The ideal chlorine level for a spa pool sits at 1-3 parts per million. If your level sits below 1 ppm, your spa pool may not be fully sanitised, and you should add more. If your level sits above 3 ppm, you may begin to feel skin and eye irritation.

How much chlorine do you put in your tub on an ongoing basis? For every 1000L of spa pool water you should put 5g of chlorine granules in after every spa session, as this helps to maintain the concentration at that ideal 1-3 ppm range.

By choosing FreshWater Granules with your spa pool, you make the job of chlorinating an easy one. Depending on your spa pool size, it's estimated based on 1000L spa that you may need to add 1/2 teaspoon (half of 10g teaspoon) of the granules after every spa session. Then retest and add as necessary.

This is so much simpler than traditional chlorine application methods. With these, you would need to avoid any steam when opening the spa cover (for risk of inhaling Legionnaires disease toxins) and add the chlorine in the spa water well before and after you spa soaking to ensure the water is safe. 

What happens if my spa pool has too much chlorine in it?

In the case of chlorine, you can have too much of a good thing. Not enough chlorine will result in a far less comfortable and potentially dangerous soak, and the same can be said for too much chlorine.

The waters of an over-chlorinated spa pool will be too alkaline. This alkalinity will first announce itself with a pungent bleachy smell, but if you wade into the waters you may also experience:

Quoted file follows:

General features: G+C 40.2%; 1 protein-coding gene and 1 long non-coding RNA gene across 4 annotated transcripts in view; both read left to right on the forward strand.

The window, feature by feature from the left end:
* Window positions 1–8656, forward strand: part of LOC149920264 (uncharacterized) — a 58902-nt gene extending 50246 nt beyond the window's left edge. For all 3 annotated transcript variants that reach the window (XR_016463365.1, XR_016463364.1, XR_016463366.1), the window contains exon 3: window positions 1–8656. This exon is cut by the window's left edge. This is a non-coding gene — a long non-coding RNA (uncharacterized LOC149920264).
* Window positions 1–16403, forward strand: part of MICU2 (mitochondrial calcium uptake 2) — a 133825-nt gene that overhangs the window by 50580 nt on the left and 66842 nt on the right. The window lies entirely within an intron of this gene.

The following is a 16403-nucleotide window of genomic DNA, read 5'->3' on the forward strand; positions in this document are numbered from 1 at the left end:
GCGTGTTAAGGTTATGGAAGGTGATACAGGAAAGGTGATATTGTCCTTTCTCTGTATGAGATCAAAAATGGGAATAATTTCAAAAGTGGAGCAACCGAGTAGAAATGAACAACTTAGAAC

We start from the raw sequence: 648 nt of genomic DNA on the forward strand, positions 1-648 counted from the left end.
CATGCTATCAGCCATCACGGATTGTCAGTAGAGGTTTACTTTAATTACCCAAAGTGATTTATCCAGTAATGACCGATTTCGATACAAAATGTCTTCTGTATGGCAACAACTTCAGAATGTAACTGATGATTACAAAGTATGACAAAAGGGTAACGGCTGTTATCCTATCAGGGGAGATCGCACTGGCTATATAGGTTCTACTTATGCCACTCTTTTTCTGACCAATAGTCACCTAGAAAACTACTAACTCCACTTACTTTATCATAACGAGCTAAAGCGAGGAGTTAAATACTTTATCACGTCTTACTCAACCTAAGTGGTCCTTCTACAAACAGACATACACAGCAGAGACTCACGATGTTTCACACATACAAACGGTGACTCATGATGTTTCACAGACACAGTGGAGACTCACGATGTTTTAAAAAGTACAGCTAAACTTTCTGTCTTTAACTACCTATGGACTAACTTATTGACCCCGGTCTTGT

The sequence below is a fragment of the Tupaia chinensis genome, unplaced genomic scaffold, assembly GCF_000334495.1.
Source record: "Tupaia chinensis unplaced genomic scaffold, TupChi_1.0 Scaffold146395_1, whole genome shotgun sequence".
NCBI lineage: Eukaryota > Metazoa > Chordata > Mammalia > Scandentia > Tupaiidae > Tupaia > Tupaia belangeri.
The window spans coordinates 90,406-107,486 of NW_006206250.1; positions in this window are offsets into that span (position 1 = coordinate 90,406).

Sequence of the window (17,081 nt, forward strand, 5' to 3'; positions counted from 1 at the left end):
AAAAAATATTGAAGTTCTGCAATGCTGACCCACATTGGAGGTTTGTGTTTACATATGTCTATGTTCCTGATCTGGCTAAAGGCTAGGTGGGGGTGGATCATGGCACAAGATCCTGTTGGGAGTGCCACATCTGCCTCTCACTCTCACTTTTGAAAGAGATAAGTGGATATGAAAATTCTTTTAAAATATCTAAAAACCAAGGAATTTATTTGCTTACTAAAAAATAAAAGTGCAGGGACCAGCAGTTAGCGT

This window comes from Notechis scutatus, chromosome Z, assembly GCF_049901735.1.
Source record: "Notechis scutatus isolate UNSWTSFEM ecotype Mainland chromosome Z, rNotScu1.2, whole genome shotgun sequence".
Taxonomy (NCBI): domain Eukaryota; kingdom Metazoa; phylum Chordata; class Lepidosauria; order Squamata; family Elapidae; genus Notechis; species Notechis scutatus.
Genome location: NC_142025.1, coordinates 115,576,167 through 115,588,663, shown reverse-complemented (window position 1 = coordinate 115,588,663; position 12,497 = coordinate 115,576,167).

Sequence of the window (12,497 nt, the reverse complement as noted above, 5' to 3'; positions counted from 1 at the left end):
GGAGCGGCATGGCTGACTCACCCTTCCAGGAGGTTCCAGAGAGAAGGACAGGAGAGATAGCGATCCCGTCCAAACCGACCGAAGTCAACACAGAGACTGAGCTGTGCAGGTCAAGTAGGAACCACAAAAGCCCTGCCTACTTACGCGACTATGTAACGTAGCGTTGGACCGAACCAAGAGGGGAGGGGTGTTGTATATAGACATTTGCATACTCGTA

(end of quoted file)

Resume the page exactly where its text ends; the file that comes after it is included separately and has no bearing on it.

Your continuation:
• Dry, itchy and irritable skin
  • Dry, discoloured hair
  • Rashes and hives
  • Eye irritation
  • Coughing
  • Throat and lung irritation
  • Asthma

The good news is these reactions are just that – reactions – and will generally wear off as soon as you step out of the over-chlorinated water.

How can too much chlorine damage my spa pool?

Unfortunately the effects of over-chlorination extend beyond itches and irritation. Chlorine  acts as a corrosive when concentrated, so too much chlorine can do real damage to your spa by eating away at the shell, jets and internal piping and machinery.

Exposed metal is most at risk when there’s too much chlorine in a spa. While spa pools made from high quality materials (like Hot Spring swim machines) are better protected against too much chlorine, that extra protection only goes so far. If you want to keep enjoying your spa pool for years or even decades to come, it’s wise to be very careful when adding spa pool or swim spa chlorine granules.